I’m not sure how appropriate the title to an R.E.M. song is to this column, but I needed a title. It’s the first thing that came to mind. Now, I can’t get the song out of my head.
Actually, I should be asking, “What’s the frequency, Young-Bean Song?” Song is director of analytics for Atlas DMT. I spoke with Song, who believes his company has come up with a way to help online advertisers make the most of their impression delivery to maximize conversion rates and cost per acquisition.
Optimal frequency has been considered from a branding perspective by companies such as Dynamic Logic and Insight Express. However, there hasn’t been a lot of research on optimal frequency for online direct response campaigns.
Atlas looked at 38 advertiser campaigns across multiple categories. It found a large percentage of impressions go to users who are only exposed to the message a single time. A smaller percentage of impressions go to users exposed to the message two times, and so on. Finally, when you get to users who are exposed 11-plus times, there’s a significant increase.
I think we can agree users who see an ad once or twice are underexposed, users who see it nine or more times are overexposed. What if we could take those “wasted” impressions and either increase frequency against the underexposed users or reach completely new users?
Atlas did the math and found by implementing a “sensible” frequency cap, an advertiser can lower its cost per acquisition 10 to 30 percent.
Another issue the study considered was conversion rates at different frequency levels. Overall, Atlas found conversion rates are higher at lower frequency levels. In fact, the highest conversion rates occur on the first impression. The second and third impressions also garnered respectable conversion rates.
Could we cap our campaigns at one impression to achieve the highest conversion rates? Yes. Should we? I don’t think so. We must also consider volume. Capping frequency at one would result in fewer overall conversions.
The study also compared the most effective frequency with the most profitable frequency. We must define a cost per acquisition at which our clients still make a profit and raise the frequency cap to reach those users who won’t convert on the first impression. The right frequency cap for your client may be three or five impressions. You’ll have to determine that based on your strategies, target audiences, media costs, and cost-per-acquisition goals.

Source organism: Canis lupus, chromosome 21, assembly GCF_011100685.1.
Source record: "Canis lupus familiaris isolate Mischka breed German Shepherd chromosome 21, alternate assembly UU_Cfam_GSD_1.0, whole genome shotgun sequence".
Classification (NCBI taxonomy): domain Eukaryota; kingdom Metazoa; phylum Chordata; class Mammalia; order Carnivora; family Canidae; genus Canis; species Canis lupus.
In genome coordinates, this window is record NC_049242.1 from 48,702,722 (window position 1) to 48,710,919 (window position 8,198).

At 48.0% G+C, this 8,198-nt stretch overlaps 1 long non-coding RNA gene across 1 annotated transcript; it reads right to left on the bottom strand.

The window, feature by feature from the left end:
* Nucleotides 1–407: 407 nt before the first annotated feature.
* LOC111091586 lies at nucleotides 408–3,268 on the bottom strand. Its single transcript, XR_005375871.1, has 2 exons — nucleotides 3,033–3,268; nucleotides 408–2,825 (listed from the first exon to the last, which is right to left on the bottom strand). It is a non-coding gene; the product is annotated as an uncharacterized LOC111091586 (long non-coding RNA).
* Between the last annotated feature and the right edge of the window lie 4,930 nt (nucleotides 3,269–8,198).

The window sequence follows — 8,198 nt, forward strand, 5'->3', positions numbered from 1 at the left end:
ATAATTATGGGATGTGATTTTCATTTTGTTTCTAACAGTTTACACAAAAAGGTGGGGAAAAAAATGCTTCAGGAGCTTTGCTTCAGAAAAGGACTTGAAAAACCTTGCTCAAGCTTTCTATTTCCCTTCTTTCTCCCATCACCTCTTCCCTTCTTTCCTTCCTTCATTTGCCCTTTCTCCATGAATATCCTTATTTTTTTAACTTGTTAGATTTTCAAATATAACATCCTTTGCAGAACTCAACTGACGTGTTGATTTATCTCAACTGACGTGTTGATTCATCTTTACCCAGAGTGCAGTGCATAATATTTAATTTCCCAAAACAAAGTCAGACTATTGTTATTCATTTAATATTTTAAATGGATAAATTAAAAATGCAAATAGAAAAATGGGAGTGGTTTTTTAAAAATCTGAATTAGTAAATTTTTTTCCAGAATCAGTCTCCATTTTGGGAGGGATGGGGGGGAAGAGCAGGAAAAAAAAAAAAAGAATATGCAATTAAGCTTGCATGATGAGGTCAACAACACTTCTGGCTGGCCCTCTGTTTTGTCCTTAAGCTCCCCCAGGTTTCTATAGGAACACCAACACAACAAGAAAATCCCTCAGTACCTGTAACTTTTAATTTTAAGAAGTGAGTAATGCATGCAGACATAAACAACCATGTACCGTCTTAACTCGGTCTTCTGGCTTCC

What does this mean for you? It’s a no-brainer. Conducting your own optimal frequency study is a way to reduce waste, reach more prospects, increase conversion rates, and maximize total acquisitions. You owe it to your clients to look into it.
What does it mean for publishers? In talking with Song, my first thought was publishers would hate this. Implementation will wreak havoc on their inventory management. Users who are currently exposed to 11 or more impressions on a single campaign are the site’s lifeblood. Those are the users who enable publishers to promise you millions of page views and, thus, millions of impressions. If you cap the frequency at, say, three, publishers will have to find a few more advertisers to sell the same number of impressions they’re selling today.
Song suggests a frequency cap would allow publishers to charge a premium for those more valuable impressions. Though I agree premiums would be in order, it’s going to be a tough sell. The premiums publishers will want to charge to make up for unsold inventory could be unattractive to advertisers. The good thing is we now have a model to test against to find out if this works for our clients.
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